The Stanford Prison Experiment

Some 44 years ago, I conducted a research experiment that could have been the bane of my existence. Instead it spurred me on to research several topics: good vs evil, how our personal time perspectives affect our lives, and the self-imposed "prison," shyness. Now, The Stanford Prison Experiment is an award-winning feature film that has viewers questioning: What would I do?

My Daughter Paid Her Boyfriend To Be With Her

What To Do When Someone You Love Is In A Dreadful Relationship

Helping Children Stay Safe Online and Offline

Parents' fears about cyberbullying victimization increase with each news headline. But there is research to suggest that rather than worrying too much about the latest app, we should be focusing on helping children build skills to protect them wherever they are.

“That Thing is Huge!”

By Deborah Carr Ph.D. on July 08, 2015 in Bouncing Back
The surprising ways we're hurting our friends and family who struggle with their weight.

Funny… or Bullying?

In his Comedy Central special, Ari Shaffir viciously took on a female comic for being fat and having only one arm - even mentioning her by her full name. Is this comedy or bullying? Is this OK? What are your thoughts?

"Bullying Fiction" Top Picks

Adolescence. At times synonymous with daily dramas…. until she takes her own life or he brings a gun to school—and uses it. This blog contains a list of books, fictional and/or autobiographical, that speak to these tragic scenarios, as well as to dysfunctional behaviors (including cutting and eating disorders) that are often linked to bullying.

Why Are People with Disabilities the Targets of Violence?

Why do offenders target people with disabilities? Are there links between types of disability and type of victimization? The Data Doctor answers a question from the aunt of a former student.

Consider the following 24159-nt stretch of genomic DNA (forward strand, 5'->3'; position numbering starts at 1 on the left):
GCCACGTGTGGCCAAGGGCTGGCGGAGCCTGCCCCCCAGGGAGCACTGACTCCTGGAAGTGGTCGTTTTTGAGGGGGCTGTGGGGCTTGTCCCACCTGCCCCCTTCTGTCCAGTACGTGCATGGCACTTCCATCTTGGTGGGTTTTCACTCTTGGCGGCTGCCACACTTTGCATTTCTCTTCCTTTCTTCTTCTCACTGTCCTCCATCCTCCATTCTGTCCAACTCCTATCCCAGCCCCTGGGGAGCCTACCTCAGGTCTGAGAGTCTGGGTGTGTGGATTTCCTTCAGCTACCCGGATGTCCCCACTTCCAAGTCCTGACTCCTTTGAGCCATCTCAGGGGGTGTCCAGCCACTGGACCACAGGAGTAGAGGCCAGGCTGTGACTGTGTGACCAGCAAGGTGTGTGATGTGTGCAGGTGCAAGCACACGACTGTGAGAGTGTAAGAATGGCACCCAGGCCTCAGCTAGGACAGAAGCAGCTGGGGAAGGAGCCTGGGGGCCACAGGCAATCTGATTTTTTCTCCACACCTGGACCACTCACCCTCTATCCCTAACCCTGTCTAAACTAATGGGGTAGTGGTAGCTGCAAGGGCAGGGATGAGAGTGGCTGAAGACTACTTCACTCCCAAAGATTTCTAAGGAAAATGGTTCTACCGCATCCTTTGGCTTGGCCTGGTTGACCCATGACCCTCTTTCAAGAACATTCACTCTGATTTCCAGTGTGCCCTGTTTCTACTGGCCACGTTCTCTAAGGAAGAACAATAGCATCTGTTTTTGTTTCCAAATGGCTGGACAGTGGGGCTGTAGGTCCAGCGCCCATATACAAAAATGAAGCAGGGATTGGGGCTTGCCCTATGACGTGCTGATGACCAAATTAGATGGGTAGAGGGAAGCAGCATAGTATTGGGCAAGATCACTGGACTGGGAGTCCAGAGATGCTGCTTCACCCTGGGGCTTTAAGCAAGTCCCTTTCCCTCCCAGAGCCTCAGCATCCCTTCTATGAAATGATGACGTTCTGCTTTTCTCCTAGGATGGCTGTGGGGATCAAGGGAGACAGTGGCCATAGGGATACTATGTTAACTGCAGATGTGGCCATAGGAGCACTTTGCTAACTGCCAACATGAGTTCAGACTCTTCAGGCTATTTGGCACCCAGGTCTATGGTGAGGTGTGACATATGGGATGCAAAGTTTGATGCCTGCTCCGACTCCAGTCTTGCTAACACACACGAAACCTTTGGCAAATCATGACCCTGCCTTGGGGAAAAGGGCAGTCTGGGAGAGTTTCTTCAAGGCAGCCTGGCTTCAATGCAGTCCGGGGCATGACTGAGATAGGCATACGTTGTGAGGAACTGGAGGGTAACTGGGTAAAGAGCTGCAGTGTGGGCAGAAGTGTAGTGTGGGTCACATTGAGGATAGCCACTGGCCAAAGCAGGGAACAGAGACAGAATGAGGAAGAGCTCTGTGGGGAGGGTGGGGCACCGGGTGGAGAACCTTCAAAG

Will Kennedy LeRoy’s Suicide Have Been in Vain?

By Izzy Kalman on June 25, 2015 in Resilience to Bullying
I recently suggested that our anti-bullying efforts are failing LGBTQ kids. The truth is that they are failing all bullied kids. Sixteen-year-old Kennedy LeRoy committed suicide in the hope of preventing other bullied kids from doing the same. But the suicides won't cease until we stop trying to protect kids from bullying and start teaching them to handle it on their own.

The Impact of Cyberbullying: 3 Strategies to Help

Cyberbullying is a general term used to describe a form of bullying that takes place via electronic technology, such as blogs, chat rooms, emails, and other social media sites. It’s such a devastating form of bullying because it can happen literally at any time—24 hours a day, 7 days a week.

Your Old School-Days Bully Wants to Friend You

On the one hand, you can finally have your voice heard, even dish back a moment of—pain? Doubt? Regret? Humility? (while reminding him or her what a little shit s/he was). On the other hand, what’s the point? Reminding them of their cruelties may feel good, in the moment, but after hitting “Send” are you really able to move on? What is it you want?